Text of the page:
As Meryl Streep put it, ​Hollywood is "crawling with outsiders and if you kick us all out you'll have nothing to watch except football and mixed martial arts, which are not arts."
​  For once there was no need for any pleas for diversity as many of the presenters and nominees were black or Hispanic, due partly to the fact the Globe recognises excellence in television as well as movies.
  But Claire Foy, the British actress who won for portraying Queen Elizabeth 11 in The Crown, spoke up for the need for more women in powerful positions, saying Queen Elizabeth has been at the center of the world for the past 63 years "and I think the world could do with a few more women at the center of it if you ask me."
 Inevitably, much of the talk at the six after-parties scattered across the Beverly Hilton was of the evening's political slant and particularly Meryl Streep's speech, and one of the questions heard frequently was: "What will happen at the Oscars when Trump is president?"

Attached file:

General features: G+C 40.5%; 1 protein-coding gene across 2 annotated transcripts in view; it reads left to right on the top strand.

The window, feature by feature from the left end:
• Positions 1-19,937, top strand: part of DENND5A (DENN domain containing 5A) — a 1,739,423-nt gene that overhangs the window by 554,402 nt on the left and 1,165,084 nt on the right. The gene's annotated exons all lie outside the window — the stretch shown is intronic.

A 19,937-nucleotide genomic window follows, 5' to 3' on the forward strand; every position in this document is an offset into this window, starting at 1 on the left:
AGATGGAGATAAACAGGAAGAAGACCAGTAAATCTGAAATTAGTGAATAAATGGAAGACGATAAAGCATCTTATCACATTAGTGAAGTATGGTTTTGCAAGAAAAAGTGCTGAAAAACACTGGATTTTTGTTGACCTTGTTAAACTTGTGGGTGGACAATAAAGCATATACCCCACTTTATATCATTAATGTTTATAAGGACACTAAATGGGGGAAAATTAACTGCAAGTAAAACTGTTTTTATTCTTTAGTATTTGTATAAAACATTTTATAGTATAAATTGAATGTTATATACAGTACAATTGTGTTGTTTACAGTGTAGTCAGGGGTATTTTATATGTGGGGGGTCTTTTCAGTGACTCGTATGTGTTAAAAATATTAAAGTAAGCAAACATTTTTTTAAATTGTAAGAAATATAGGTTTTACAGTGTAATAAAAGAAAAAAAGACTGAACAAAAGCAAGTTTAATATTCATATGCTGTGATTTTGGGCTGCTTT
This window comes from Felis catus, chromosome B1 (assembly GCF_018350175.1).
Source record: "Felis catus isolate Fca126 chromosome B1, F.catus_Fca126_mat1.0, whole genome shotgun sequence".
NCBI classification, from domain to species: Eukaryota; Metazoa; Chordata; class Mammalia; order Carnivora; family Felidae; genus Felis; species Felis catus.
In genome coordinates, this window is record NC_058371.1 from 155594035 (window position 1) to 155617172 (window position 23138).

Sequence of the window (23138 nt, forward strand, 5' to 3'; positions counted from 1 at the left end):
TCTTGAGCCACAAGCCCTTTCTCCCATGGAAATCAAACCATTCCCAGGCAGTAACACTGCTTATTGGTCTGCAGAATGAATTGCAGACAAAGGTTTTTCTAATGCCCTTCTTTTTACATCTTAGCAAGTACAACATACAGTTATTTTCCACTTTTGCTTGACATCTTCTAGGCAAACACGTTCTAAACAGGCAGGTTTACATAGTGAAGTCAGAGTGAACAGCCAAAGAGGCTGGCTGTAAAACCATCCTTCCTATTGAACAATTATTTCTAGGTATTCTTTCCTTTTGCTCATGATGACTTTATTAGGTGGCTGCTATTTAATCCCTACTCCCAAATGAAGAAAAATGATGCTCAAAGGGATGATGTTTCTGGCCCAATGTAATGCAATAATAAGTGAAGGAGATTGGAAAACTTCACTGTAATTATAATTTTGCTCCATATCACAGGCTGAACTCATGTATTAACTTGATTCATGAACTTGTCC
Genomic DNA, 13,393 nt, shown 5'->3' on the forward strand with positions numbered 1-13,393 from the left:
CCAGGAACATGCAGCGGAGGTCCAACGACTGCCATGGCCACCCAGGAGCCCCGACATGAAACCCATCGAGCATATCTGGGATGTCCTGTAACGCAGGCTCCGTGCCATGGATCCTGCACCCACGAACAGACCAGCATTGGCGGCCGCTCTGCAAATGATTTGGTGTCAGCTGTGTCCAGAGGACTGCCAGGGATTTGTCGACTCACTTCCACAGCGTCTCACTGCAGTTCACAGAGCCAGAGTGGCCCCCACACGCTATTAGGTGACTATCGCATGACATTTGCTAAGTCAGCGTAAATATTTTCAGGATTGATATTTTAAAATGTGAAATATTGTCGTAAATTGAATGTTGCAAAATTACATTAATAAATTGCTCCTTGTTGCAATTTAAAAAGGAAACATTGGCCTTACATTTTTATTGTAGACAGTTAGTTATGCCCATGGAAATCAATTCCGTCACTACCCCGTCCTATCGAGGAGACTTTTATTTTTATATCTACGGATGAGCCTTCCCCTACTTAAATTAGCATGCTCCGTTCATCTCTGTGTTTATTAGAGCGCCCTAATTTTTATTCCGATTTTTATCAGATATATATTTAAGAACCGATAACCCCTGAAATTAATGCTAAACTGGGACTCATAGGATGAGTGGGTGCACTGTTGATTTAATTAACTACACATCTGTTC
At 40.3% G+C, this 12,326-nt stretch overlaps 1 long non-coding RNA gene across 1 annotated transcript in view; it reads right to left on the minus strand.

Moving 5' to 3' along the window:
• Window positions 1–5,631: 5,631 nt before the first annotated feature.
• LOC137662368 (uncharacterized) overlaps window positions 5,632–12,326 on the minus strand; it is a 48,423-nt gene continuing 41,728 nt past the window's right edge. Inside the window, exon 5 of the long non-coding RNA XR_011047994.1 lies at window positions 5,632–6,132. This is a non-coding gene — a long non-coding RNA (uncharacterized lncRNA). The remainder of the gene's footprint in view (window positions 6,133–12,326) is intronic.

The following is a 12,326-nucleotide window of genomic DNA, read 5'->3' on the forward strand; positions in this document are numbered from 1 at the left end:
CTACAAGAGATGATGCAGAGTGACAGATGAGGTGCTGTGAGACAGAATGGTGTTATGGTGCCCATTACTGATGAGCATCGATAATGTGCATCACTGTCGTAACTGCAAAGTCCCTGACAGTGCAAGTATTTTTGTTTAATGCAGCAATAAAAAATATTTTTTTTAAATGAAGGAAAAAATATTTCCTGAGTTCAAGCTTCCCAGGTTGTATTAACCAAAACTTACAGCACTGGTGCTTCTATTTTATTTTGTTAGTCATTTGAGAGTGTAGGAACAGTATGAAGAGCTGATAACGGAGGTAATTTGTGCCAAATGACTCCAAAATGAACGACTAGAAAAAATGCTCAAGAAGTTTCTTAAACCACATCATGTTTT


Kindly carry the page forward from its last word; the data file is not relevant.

Thursday, December 29, 2016

DEBBIE REYNOLDS AT HOME: REMINISCING AND REMEMBERING THE GOLDEN DAYS OF HOLLYWOOD



Six years ago I spent the day with Debbie Reynolds at her home in Coldwater Canyon to interview her for her forthcoming concert tour of England. This is the article that appeared in the Daily Telegraph. 

 
Every day, in her ranch-style home in a canyon not far from Hollywood’s Sunset Strip, Debbie Reynolds swims in her indoor pool, lifts weights and hangs upside down for 15 minutes.



     It is all part of the 77-year-old
actress’s vigourous preparations for a forthcoming 15-city concert tour of England which will culminate in ten dates in London, her first performances there for 35 years.